Shokugeki no Soma 3×21 Review: The Pioneer of the Wastelands
Joichiro’s past – and his relationships with both Gin and Azami – are the focus of “The Pioneer of the Wastelands”, which will probably become my favorite episode of Shokugeki no Soma. This was just a really great episode, and I think I enjoyed this flashback more in the anime than I did in the manga.
Shokugeki no Soma is pretty straightforward as an anime and manga, with plotlines and arcs that are laid out neatly in front of you. That said, there is still a little bit of mystery, and for a long time, one of those mysteries was Joichiro. “The Pioneer of the Wastelands” does a lot to fill in the blanks for both us, the audience, and Joichiro’s own son. Joichiro’s backstory is probably the coolest part of the manga, so it was a real treat to see it adapted so well in the anime.
“The Pioneer of the Wastelands” does a great job about showcasing the differences between Joichiro and Yukihira. Joichiro was uncontested as a chef; we saw how often he won against Gin, and then his unparalleled defeat of 50 competitors in a team shokugeki. But everyone dismissed his creations as genius and didn’t see the effort he put into everything he made. He was hungry for a challenge, but there was no one to do so. This is so different from Yukihira, who is a great chef and has one a lot of cooking battles at Totsuki, but he’s also lost a lot. And more importantly, he’s never managed to beat his dad. He’s not a “genius” like Joichiro is, but he never gives up. He supplements his lack of genius with his resilience and ingenuity.
This episode also gives us a little more depth about Azami and his plan. He saw what happened to Joichiro and wants to make sure no chef ever has to go through that. Joichiro was alone in his “genius”; Azami seeks to elevate everyone to the same level so that no one has to walk alone. What he doesn’t seem to grasp is that, by hindering creativity, he would stifle chefs like Joichiro, who like to experiment. So, yes, it’s a little easier to understand what Azami’s attempting to do. It still doesn’t make any sense, though.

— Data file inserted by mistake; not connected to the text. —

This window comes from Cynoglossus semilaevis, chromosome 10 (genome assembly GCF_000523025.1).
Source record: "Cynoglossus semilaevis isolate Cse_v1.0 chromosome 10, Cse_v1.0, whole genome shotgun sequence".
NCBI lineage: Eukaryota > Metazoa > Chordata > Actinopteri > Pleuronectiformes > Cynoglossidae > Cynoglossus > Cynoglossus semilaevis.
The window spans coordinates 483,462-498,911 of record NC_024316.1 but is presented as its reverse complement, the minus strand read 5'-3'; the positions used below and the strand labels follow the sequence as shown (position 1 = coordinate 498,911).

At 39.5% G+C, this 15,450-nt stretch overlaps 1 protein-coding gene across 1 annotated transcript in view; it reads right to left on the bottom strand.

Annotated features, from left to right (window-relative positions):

You can also see how his parenting skills differ so much from Joichiro’s. Erina was Azami’s test run for his plans for Central; he raised her to believe only what he considered was gourmet, and as a result, she structured her cooking around this idea. (Also the emotional abuse, you know.) Joichiro raised Yukihira to experiment, even when the results were less than appetizing. As a result, Yukihira loves cooking because he has fun doing it, while for Erina it is merely a skill. She didn’t realize cooking could be fun until recently. That is the end result of Azami’s plan – a generation of chefs who have no passion or love for their craft.
And one thing that I’m glad about is how much this episode emphasizes how important Yukihira is in his dad’s life. After all, when he called Gin for the first time in years, he didn’t say he’d met someone – he said he had a son. In the very beginning of the story, Joichiro stresses to Yukihira the importance of finding someone to cook for. As he says it, we’re treated to a picture of the Yukihira family (with of course the mother’s face obscured), so we’re led to believe that it was his family that pulled Joichiro out of the desert.
Of course, this just makes me even more curious about Yukihia’s mom! Who was she? What happened to her? Will we ever get more than super vague references to her existence? (While we’re on the subject, more about Erina’s mother, please.)
“The Pioneer of the Wastelands” is just great. I loved seeing Joichiro and Gin’s relationship. The scene where Gin breaks down because he believes he failed his friend was phenomenal; both voice actors did a fantastic job. I even liked seeing a younger Azami – although it’s not very refreshing to realize he was creepy even then.
Have you guys seen “The Pioneer of the Wastelands”? What did you think?
Author: Jamie Sugah
Jamie has a BA in English with a focus in creative writing from THE Ohio State University. She self-published her first novel, The Perils of Long Hair on a Windy Day, is available through Amazon. She is currently an archivist and lives in New York City with her demon ninja vampire cat. She covers television, books, movies, anime, and conventions in the NYC area.
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